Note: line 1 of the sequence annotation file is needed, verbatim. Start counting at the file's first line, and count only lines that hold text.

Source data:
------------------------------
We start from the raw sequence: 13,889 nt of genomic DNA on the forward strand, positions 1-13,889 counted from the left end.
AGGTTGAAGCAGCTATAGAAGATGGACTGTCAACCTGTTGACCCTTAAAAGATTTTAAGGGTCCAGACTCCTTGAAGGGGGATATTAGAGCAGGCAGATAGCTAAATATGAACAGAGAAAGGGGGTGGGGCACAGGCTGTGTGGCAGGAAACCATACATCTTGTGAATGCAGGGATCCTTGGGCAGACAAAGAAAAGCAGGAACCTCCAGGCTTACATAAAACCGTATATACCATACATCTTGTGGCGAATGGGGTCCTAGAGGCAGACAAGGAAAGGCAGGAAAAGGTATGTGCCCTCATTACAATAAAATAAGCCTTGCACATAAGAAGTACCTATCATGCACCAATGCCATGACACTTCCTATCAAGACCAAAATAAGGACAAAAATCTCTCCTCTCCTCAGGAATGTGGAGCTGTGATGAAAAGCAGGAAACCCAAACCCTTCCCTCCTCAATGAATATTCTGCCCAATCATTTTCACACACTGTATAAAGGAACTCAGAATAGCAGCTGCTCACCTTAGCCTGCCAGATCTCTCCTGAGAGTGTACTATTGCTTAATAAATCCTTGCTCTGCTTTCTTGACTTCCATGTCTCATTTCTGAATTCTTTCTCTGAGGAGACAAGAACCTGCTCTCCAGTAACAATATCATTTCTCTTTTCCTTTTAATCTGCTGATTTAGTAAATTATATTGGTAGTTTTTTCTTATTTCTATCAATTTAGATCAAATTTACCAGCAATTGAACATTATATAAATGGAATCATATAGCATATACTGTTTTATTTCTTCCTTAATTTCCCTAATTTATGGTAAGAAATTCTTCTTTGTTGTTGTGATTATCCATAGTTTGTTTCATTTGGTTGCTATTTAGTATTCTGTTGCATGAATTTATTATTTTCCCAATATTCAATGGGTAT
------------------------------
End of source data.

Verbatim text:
We start from the raw sequence: 13,889 nt of genomic DNA on the forward strand, positions 1-13,889 counted from the left end.